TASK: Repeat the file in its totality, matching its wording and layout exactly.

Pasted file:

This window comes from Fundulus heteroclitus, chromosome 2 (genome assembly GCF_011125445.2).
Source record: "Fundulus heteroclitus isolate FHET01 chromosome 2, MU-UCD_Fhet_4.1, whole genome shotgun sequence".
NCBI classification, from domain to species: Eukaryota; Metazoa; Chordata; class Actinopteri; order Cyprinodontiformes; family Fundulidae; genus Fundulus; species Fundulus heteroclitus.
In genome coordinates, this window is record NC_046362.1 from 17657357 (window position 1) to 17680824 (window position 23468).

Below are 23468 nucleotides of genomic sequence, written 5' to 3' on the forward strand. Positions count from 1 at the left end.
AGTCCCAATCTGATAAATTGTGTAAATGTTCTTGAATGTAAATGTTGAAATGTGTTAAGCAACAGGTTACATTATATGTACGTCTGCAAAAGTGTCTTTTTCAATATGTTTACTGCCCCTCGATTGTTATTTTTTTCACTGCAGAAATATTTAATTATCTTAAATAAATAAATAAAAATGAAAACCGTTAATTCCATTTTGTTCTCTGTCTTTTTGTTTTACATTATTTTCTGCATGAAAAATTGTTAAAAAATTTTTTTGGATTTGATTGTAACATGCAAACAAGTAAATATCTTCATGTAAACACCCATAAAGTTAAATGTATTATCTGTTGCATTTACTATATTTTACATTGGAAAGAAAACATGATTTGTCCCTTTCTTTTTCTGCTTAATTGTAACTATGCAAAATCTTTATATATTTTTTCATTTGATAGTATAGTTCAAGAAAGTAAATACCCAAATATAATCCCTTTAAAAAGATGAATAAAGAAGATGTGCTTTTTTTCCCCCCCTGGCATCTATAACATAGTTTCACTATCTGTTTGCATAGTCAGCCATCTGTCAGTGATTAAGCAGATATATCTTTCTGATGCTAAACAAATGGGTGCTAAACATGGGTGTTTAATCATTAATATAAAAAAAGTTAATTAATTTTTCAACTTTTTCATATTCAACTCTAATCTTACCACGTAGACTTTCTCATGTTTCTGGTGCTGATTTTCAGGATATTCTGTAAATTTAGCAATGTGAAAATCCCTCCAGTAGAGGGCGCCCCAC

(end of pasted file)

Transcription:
This window comes from Fundulus heteroclitus, chromosome 2 (genome assembly GCF_011125445.2).
Source record: "Fundulus heteroclitus isolate FHET01 chromosome 2, MU-UCD_Fhet_4.1, whole genome shotgun sequence".
NCBI classification, from domain to species: Eukaryota; Metazoa; Chordata; class Actinopteri; order Cyprinodontiformes; family Fundulidae; genus Fundulus; species Fundulus heteroclitus.
In genome coordinates, this window is record NC_046362.1 from 17657357 (window position 1) to 17680824 (window position 23468).

Below are 23468 nucleotides of genomic sequence, written 5' to 3' on the forward strand. Positions count from 1 at the left end.
AGTCCCAATCTGATAAATTGTGTAAATGTTCTTGAATGTAAATGTTGAAATGTGTTAAGCAACAGGTTACATTATATGTACGTCTGCAAAAGTGTCTTTTTCAATATGTTTACTGCCCCTCGATTGTTATTTTTTTCACTGCAGAAATATTTAATTATCTTAAATAAATAAATAAAAATGAAAACCGTTAATTCCATTTTGTTCTCTGTCTTTTTGTTTTACATTATTTTCTGCATGAAAAATTGTTAAAAAATTTTTTTGGATTTGATTGTAACATGCAAACAAGTAAATATCTTCATGTAAACACCCATAAAGTTAAATGTATTATCTGTTGCATTTACTATATTTTACATTGGAAAGAAAACATGATTTGTCCCTTTCTTTTTCTGCTTAATTGTAACTATGCAAAATCTTTATATATTTTTTCATTTGATAGTATAGTTCAAGAAAGTAAATACCCAAATATAATCCCTTTAAAAAGATGAATAAAGAAGATGTGCTTTTTTTCCCCCCCTGGCATCTATAACATAGTTTCACTATCTGTTTGCATAGTCAGCCATCTGTCAGTGATTAAGCAGATATATCTTTCTGATGCTAAACAAATGGGTGCTAAACATGGGTGTTTAATCATTAATATAAAAAAAGTTAATTAATTTTTCAACTTTTTCATATTCAACTCTAATCTTACCACGTAGACTTTCTCATGTTTCTGGTGCTGATTTTCAGGATATTCTGTAAATTTAGCAATGTGAAAATCCCTCCAGTAGAGGGCGCCCCAC